Director: William Dieterle
Elizabeth Taylor, Dana Andrews, Peter Finch, Abraham Sofaer, Abner Biberman, Noel Drayton, Rosalind Ivan, Barry Bernard, Philip Tonge, Edward Ashley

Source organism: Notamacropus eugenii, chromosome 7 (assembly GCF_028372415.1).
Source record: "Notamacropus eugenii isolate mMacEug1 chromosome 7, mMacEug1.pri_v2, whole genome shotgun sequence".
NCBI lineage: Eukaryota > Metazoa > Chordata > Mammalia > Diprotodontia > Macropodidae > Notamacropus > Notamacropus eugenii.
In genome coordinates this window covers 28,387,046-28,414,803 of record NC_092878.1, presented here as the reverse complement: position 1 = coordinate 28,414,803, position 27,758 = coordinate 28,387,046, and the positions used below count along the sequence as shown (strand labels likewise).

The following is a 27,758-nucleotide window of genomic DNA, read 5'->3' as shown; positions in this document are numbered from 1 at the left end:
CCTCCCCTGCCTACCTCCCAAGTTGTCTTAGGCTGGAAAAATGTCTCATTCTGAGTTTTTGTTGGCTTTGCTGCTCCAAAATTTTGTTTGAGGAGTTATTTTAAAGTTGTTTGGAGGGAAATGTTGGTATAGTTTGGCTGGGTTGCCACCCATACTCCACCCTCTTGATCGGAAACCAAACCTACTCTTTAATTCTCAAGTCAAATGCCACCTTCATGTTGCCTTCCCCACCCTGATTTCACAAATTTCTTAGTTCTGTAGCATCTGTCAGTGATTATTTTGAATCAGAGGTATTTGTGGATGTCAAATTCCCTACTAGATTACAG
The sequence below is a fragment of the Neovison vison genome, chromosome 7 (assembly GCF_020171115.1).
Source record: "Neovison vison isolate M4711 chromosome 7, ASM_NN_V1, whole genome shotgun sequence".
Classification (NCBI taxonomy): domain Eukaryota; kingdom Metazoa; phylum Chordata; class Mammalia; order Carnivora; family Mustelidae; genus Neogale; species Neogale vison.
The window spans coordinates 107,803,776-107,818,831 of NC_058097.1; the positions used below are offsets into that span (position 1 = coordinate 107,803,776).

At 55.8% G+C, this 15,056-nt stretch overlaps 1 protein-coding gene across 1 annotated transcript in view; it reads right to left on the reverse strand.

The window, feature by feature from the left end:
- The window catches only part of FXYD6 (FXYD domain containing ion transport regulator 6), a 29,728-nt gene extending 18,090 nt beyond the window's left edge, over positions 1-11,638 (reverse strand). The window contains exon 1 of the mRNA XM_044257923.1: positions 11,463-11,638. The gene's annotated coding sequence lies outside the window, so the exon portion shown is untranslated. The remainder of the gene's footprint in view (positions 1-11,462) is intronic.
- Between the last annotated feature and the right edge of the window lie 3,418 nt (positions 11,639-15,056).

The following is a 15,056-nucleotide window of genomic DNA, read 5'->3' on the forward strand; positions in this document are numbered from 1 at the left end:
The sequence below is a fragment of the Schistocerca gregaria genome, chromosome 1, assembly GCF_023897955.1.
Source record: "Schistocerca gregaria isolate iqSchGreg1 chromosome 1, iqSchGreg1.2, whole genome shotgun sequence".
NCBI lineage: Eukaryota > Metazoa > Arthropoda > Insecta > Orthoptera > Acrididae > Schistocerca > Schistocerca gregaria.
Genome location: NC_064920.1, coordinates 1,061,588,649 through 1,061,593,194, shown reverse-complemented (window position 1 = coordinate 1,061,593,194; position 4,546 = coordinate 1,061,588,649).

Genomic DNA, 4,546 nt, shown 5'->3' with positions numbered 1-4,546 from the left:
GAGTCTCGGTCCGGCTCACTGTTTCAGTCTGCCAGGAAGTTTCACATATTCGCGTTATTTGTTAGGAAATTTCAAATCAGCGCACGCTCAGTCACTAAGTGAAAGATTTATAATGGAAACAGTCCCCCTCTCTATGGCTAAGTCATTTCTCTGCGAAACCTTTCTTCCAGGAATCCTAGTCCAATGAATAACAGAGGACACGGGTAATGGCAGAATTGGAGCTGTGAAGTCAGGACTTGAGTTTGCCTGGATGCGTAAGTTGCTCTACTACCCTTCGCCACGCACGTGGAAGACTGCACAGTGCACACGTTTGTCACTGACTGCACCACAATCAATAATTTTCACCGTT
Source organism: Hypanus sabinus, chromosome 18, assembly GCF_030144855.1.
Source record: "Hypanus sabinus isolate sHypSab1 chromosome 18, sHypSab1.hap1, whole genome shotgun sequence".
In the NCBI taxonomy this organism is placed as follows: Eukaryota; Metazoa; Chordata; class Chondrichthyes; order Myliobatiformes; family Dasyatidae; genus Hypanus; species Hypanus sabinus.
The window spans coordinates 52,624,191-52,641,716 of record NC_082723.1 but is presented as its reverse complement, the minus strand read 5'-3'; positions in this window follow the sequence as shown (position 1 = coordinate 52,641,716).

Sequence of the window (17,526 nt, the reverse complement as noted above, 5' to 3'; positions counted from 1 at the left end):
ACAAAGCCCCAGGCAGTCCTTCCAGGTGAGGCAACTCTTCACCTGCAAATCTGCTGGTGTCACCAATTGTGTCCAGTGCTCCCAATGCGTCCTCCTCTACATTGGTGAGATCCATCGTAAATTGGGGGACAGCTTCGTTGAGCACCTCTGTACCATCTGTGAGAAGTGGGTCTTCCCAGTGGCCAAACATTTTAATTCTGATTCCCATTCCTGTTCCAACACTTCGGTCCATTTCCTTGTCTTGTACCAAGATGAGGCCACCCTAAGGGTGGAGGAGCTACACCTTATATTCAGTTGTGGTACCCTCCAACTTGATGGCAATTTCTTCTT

I guess the moral of this tale is "be careful where you build your house". Certainly not on the side of a cliff or--better still--not where the elephants like to roam, especially when they're thirsty. ELIZABETH TAYLOR, in all her youthful splendor, was a last minute replacement for VIVIEN LEIGH, who bowed out due to severe mental illness that overtook her shortly after she read the script. In fact, there are a few glimpses of Miss Leigh remaining in certain long shots if you care to look. But Elizabeth settles down in a role that does nothing for her acting career but does allow her to be drop dead gorgeous throughout. She has to feign impatience with a husband (PETER FINCH, who was, by the way, having an affair with Leigh), who ignores her and the uneasiness that any young bride would have if she finds herself in a strangely situated house--a huge tea plantation in Ceylon, India. She copes bravely with her worries and falls in love with a neighbor (DANA ANDREWS, in one of his less impressive performances). Andrews seems to be sleep-walking through his role. Finally, after a lot of dull talk, a cholera epidemic breaks out and nobody is minding the elephants. This is where they take their famous "walk" and practically destroy everything in their path. Of course, even before their rampage, the script is a mess and the audience must have been stifling a few yawns while the melodrama builds to a ferocious climax. It's all highly improbable with a sort of "Jane Eyre in India" feeling that pervades the eerie plot. But if you want to see Taylor in her prime, this is for you. Vivien probably never regretted being unable to finish the film.